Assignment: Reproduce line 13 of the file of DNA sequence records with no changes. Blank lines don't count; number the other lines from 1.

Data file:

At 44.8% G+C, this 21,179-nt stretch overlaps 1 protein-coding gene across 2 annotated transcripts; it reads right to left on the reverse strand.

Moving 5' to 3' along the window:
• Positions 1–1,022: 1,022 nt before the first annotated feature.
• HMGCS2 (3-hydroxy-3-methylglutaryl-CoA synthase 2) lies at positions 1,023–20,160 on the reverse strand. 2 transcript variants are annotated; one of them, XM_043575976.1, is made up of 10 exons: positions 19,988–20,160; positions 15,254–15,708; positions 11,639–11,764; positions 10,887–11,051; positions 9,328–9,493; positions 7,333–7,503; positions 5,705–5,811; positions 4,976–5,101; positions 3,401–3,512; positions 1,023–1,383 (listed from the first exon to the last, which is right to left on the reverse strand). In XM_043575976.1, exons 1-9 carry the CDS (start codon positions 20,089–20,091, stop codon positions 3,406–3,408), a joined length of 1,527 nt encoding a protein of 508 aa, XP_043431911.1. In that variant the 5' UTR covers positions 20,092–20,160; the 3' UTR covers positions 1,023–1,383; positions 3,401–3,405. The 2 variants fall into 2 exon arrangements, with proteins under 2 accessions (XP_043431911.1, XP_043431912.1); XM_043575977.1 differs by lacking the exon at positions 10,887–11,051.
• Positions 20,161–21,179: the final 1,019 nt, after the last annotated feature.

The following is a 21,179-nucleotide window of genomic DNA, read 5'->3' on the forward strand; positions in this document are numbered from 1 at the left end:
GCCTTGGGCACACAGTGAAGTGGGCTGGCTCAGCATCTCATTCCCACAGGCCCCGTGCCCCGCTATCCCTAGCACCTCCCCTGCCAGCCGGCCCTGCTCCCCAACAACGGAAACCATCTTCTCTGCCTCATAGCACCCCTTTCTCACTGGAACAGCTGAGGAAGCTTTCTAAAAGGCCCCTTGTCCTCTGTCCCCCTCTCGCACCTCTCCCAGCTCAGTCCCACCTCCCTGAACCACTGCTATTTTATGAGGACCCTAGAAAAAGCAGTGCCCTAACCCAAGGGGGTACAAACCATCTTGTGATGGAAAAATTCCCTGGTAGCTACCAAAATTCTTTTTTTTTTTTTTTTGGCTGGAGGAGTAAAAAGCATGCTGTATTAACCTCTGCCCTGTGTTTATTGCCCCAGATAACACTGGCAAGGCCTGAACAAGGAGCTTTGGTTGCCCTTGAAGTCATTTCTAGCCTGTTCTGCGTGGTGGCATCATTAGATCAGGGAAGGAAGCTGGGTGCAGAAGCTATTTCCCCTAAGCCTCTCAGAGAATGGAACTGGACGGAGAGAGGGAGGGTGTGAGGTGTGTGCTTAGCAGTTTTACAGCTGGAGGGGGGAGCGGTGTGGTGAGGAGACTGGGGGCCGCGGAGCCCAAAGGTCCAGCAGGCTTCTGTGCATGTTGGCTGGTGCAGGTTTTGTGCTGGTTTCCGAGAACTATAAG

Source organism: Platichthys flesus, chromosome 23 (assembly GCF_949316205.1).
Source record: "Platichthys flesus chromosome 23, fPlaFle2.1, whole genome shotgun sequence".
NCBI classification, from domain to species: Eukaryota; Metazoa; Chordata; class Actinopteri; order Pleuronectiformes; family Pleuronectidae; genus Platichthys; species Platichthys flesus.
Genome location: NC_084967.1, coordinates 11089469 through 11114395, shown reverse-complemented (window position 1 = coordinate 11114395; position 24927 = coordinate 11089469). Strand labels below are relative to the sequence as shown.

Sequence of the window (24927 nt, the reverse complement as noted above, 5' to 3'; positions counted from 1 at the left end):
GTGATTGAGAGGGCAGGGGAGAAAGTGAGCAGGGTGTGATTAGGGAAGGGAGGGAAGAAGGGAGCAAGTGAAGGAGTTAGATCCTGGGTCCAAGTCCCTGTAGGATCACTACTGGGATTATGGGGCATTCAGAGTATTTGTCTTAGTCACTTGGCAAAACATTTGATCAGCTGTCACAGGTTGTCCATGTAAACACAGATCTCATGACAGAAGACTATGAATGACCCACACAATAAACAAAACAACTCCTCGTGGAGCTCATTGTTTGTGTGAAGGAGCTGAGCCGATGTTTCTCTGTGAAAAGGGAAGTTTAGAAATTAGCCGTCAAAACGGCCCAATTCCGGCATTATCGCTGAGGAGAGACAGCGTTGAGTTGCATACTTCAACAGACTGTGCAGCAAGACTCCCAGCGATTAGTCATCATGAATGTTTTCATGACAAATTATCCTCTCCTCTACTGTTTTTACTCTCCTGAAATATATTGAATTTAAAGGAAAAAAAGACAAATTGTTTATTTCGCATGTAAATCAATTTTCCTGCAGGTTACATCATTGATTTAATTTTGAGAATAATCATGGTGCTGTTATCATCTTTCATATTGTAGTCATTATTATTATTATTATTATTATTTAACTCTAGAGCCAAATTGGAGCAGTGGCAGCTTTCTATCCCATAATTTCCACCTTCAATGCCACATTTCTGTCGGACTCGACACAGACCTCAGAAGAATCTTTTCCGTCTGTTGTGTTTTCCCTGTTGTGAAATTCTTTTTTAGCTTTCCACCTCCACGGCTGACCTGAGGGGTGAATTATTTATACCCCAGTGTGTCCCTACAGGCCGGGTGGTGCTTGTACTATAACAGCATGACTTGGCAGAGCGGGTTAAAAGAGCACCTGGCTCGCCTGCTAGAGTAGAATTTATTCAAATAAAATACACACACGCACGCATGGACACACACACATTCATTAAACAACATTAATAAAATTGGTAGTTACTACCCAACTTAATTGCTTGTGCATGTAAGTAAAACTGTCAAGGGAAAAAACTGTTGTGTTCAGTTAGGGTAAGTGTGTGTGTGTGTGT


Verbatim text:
GTGATTGAGAGGGCAGGGGAGAAAGTGAGCAGGGTGTGATTAGGGAAGGGAGGGAAGAAGGGAGCAAGTGAAGGAGTTAGATCCTGGGTCCAAGTCCCTGTAGGATCACTACTGGGATTATGGGGCATTCAGAGTATTTGTCTTAGTCACTTGGCAAAACATTTGATCAGCTGTCACAGGTTGTCCATGTAAACACAGATCTCATGACAGAAGACTATGAATGACCCACACAATAAACAAAACAACTCCTCGTGGAGCTCATTGTTTGTGTGAAGGAGCTGAGCCGATGTTTCTCTGTGAAAAGGGAAGTTTAGAAATTAGCCGTCAAAACGGCCCAATTCCGGCATTATCGCTGAGGAGAGACAGCGTTGAGTTGCATACTTCAACAGACTGTGCAGCAAGACTCCCAGCGATTAGTCATCATGAATGTTTTCATGACAAATTATCCTCTCCTCTACTGTTTTTACTCTCCTGAAATATATTGAATTTAAAGGAAAAAAAGACAAATTGTTTATTTCGCATGTAAATCAATTTTCCTGCAGGTTACATCATTGATTTAATTTTGAGAATAATCATGGTGCTGTTATCATCTTTCATATTGTAGTCATTATTATTATTATTATTATTATTTAACTCTAGAGCCAAATTGGAGCAGTGGCAGCTTTCTATCCCATAATTTCCACCTTCAATGCCACATTTCTGTCGGACTCGACACAGACCTCAGAAGAATCTTTTCCGTCTGTTGTGTTTTCCCTGTTGTGAAATTCTTTTTTAGCTTTCCACCTCCACGGCTGACCTGAGGGGTGAATTATTTATACCCCAGTGTGTCCCTACAGGCCGGGTGGTGCTTGTACTATAACAGCATGACTTGGCAGAGCGGGTTAAAAGAGCACCTGGCTCGCCTGCTAGAGTAGAATTTATTCAAATAAAATACACACACGCACGCATGGACACACACACATTCATTAAACAACATTAATAAAATTGGTAGTTACTACCCAACTTAATTGCTTGTGCATGTAAGTAAAACTGTCAAGGGAAAAAACTGTTGTGTTCAGTTAGGGTAAGTGTGTGTGTGTGTGT